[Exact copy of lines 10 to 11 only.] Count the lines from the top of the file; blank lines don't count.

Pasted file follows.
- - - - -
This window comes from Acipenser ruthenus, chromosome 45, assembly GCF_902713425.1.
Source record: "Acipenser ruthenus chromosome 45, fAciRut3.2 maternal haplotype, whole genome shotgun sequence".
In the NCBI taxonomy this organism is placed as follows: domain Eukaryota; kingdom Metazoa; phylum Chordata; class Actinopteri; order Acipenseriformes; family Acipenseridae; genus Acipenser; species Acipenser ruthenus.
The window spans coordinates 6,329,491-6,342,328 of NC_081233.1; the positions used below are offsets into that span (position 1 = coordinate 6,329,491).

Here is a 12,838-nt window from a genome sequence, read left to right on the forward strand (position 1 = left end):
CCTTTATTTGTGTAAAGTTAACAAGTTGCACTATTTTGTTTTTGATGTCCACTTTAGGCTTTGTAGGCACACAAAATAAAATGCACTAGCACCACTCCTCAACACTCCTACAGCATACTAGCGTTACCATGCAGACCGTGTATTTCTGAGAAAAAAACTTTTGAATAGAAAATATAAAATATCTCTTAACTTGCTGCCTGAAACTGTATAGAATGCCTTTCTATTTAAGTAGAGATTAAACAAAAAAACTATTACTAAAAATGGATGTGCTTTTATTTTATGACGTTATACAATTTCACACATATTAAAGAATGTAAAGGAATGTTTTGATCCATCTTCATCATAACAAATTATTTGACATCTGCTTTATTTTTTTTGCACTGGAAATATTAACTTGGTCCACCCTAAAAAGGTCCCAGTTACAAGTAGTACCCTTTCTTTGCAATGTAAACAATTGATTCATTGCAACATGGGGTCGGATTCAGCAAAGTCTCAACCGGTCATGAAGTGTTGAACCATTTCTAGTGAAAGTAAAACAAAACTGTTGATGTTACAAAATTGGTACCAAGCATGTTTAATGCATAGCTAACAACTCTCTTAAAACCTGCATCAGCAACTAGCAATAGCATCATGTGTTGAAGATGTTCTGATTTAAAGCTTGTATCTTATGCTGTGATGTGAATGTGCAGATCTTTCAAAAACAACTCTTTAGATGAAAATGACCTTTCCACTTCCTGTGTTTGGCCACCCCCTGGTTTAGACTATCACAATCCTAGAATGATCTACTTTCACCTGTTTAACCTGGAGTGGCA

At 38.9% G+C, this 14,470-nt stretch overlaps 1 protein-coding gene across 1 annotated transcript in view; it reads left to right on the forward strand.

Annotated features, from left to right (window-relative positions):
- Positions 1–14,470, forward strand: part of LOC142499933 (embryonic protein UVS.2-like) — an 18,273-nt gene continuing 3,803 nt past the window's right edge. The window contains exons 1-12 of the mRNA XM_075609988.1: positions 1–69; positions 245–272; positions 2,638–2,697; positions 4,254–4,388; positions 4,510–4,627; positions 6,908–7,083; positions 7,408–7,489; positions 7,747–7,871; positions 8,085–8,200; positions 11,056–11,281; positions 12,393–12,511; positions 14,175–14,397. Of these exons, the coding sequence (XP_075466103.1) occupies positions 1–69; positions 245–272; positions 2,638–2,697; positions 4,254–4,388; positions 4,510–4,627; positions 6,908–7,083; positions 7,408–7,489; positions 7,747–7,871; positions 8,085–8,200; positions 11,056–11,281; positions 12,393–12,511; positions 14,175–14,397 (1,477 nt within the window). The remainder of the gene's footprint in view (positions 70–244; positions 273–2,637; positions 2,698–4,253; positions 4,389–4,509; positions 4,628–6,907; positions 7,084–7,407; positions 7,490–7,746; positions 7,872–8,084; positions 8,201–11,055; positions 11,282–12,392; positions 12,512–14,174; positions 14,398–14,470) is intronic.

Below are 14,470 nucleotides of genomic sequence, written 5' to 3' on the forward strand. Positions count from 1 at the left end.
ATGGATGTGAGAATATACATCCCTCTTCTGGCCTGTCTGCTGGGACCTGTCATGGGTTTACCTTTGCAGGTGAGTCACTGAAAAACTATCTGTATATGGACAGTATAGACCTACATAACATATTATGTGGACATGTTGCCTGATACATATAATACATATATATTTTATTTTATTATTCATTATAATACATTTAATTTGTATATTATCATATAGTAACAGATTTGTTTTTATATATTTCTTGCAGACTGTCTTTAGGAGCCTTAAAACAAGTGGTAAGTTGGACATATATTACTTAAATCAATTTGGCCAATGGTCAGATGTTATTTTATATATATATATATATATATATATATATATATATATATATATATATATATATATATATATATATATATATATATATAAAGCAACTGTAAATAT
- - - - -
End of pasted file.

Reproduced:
Below are 14,470 nucleotides of genomic sequence, written 5' to 3' on the forward strand. Positions count from 1 at the left end.
ATGGATGTGAGAATATACATCCCTCTTCTGGCCTGTCTGCTGGGACCTGTCATGGGTTTACCTTTGCAGGTGAGTCACTGAAAAACTATCTGTATATGGACAGTATAGACCTACATAACATATTATGTGGACATGTTGCCTGATACATATAATACATATATATTTTATTTTATTATTCATTATAATACATTTAATTTGTATATTATCATATAGTAACAGATTTGTTTTTATATATTTCTTGCAGACTGTCTTTAGGAGCCTTAAAACAAGTGGTAAGTTGGACATATATTACTTAAATCAATTTGGCCAATGGTCAGATGTTATTTTATATATATATATATATATATATATATATATATATATATATATATATATATATATATATATATATATATATATATATAAAGCAACTGTAAATAT